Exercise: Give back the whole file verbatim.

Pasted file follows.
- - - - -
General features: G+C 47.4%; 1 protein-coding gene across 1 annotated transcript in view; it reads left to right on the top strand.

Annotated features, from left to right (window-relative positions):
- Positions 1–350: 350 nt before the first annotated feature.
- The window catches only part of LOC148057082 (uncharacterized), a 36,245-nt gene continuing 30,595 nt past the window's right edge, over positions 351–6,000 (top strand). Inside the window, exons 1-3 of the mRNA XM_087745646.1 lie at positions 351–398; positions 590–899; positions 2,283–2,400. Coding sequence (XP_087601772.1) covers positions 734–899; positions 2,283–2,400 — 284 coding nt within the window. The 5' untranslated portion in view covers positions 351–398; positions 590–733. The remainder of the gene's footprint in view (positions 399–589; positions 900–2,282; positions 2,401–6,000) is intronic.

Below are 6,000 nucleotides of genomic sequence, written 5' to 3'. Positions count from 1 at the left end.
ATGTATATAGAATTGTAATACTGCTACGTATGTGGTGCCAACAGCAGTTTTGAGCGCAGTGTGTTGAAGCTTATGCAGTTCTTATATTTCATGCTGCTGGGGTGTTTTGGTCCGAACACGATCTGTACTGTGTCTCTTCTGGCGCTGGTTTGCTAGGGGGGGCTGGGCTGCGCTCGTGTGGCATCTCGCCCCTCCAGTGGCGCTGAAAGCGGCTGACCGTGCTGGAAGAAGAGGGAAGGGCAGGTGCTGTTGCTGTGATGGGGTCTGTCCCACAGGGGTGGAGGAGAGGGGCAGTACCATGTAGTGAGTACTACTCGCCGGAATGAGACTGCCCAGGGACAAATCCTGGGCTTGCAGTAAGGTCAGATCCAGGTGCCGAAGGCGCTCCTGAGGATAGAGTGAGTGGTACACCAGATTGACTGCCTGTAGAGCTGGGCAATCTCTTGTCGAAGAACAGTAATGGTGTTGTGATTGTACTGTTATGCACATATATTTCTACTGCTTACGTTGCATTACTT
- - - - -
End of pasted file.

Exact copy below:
General features: G+C 47.4%; 1 protein-coding gene across 1 annotated transcript in view; it reads left to right on the top strand.

Annotated features, from left to right (window-relative positions):
- Positions 1–350: 350 nt before the first annotated feature.
- The window catches only part of LOC148057082 (uncharacterized), a 36,245-nt gene continuing 30,595 nt past the window's right edge, over positions 351–6,000 (top strand). Inside the window, exons 1-3 of the mRNA XM_087745646.1 lie at positions 351–398; positions 590–899; positions 2,283–2,400. Coding sequence (XP_087601772.1) covers positions 734–899; positions 2,283–2,400 — 284 coding nt within the window. The 5' untranslated portion in view covers positions 351–398; positions 590–733. The remainder of the gene's footprint in view (positions 399–589; positions 900–2,282; positions 2,401–6,000) is intronic.

Below are 6,000 nucleotides of genomic sequence, written 5' to 3'. Positions count from 1 at the left end.
ATGTATATAGAATTGTAATACTGCTACGTATGTGGTGCCAACAGCAGTTTTGAGCGCAGTGTGTTGAAGCTTATGCAGTTCTTATATTTCATGCTGCTGGGGTGTTTTGGTCCGAACACGATCTGTACTGTGTCTCTTCTGGCGCTGGTTTGCTAGGGGGGGCTGGGCTGCGCTCGTGTGGCATCTCGCCCCTCCAGTGGCGCTGAAAGCGGCTGACCGTGCTGGAAGAAGAGGGAAGGGCAGGTGCTGTTGCTGTGATGGGGTCTGTCCCACAGGGGTGGAGGAGAGGGGCAGTACCATGTAGTGAGTACTACTCGCCGGAATGAGACTGCCCAGGGACAAATCCTGGGCTTGCAGTAAGGTCAGATCCAGGTGCCGAAGGCGCTCCTGAGGATAGAGTGAGTGGTACACCAGATTGACTGCCTGTAGAGCTGGGCAATCTCTTGTCGAAGAACAGTAATGGTGTTGTGATTGTACTGTTATGCACATATATTTCTACTGCTTACGTTGCATTACTT